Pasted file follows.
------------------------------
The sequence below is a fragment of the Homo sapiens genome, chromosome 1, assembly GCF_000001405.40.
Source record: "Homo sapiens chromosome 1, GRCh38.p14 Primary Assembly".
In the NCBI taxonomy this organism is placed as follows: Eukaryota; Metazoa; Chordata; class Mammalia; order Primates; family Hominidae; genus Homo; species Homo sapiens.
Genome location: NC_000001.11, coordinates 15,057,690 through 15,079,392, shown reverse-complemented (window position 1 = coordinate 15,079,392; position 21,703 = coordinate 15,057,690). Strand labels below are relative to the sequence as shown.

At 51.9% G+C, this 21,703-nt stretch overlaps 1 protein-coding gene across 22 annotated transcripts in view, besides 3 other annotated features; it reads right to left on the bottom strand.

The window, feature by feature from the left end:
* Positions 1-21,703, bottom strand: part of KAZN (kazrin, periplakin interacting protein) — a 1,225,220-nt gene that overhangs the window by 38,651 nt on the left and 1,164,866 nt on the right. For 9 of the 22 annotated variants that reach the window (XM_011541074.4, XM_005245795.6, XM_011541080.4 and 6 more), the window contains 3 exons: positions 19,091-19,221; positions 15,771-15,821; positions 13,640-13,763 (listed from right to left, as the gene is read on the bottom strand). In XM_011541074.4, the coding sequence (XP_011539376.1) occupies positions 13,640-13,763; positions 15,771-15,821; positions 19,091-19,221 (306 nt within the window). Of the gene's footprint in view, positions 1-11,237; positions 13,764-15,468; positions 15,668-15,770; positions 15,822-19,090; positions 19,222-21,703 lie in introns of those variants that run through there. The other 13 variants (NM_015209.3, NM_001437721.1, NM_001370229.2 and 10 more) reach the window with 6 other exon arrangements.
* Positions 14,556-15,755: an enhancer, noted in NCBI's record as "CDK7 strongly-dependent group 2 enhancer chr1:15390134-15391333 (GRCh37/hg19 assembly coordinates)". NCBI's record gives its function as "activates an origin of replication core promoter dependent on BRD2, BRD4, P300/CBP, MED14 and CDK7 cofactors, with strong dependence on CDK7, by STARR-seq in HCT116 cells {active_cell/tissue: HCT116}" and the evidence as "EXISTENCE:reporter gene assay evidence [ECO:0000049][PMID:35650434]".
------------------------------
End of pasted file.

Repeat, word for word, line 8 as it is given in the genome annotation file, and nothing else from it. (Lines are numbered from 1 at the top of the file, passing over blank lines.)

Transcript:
* Positions 14,556-15,755: an enhancer, noted in NCBI's record as "CDK7 strongly-dependent group 2 enhancer chr1:15390134-15391333 (GRCh37/hg19 assembly coordinates)". NCBI's record gives its function as "activates an origin of replication core promoter dependent on BRD2, BRD4, P300/CBP, MED14 and CDK7 cofactors, with strong dependence on CDK7, by STARR-seq in HCT116 cells {active_cell/tissue: HCT116}" and the evidence as "EXISTENCE:reporter gene assay evidence [ECO:0000049][PMID:35650434]".